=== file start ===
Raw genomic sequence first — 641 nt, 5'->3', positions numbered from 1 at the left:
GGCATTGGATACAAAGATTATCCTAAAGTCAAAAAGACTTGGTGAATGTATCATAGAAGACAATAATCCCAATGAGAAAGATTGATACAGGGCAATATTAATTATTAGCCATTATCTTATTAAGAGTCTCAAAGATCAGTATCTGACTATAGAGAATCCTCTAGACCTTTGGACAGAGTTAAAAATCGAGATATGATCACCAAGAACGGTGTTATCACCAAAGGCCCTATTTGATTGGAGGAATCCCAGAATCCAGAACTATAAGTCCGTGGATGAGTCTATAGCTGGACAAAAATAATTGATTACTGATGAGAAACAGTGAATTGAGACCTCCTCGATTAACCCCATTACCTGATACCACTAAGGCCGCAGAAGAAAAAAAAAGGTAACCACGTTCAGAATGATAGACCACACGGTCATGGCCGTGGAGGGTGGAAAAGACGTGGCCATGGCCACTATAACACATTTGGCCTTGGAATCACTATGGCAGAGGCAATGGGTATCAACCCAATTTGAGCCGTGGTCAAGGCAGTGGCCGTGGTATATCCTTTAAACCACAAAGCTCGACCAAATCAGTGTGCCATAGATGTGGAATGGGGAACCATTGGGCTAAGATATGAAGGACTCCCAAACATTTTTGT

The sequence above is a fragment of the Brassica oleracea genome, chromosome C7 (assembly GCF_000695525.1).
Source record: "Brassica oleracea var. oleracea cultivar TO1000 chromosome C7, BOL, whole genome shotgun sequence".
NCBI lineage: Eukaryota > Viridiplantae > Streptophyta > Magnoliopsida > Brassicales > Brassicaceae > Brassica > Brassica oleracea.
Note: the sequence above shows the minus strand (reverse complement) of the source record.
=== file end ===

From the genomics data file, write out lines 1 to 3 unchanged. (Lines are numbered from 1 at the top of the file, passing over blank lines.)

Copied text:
Raw genomic sequence first — 641 nt, 5'->3', positions numbered from 1 at the left:
GGCATTGGATACAAAGATTATCCTAAAGTCAAAAAGACTTGGTGAATGTATCATAGAAGACAATAATCCCAATGAGAAAGATTGATACAGGGCAATATTAATTATTAGCCATTATCTTATTAAGAGTCTCAAAGATCAGTATCTGACTATAGAGAATCCTCTAGACCTTTGGACAGAGTTAAAAATCGAGATATGATCACCAAGAACGGTGTTATCACCAAAGGCCCTATTTGATTGGAGGAATCCCAGAATCCAGAACTATAAGTCCGTGGATGAGTCTATAGCTGGACAAAAATAATTGATTACTGATGAGAAACAGTGAATTGAGACCTCCTCGATTAACCCCATTACCTGATACCACTAAGGCCGCAGAAGAAAAAAAAAGGTAACCACGTTCAGAATGATAGACCACACGGTCATGGCCGTGGAGGGTGGAAAAGACGTGGCCATGGCCACTATAACACATTTGGCCTTGGAATCACTATGGCAGAGGCAATGGGTATCAACCCAATTTGAGCCGTGGTCAAGGCAGTGGCCGTGGTATATCCTTTAAACCACAAAGCTCGACCAAATCAGTGTGCCATAGATGTGGAATGGGGAACCATTGGGCTAAGATATGAAGGACTCCCAAACATTTTTGT

The sequence above is a fragment of the Brassica oleracea genome, chromosome C7 (assembly GCF_000695525.1).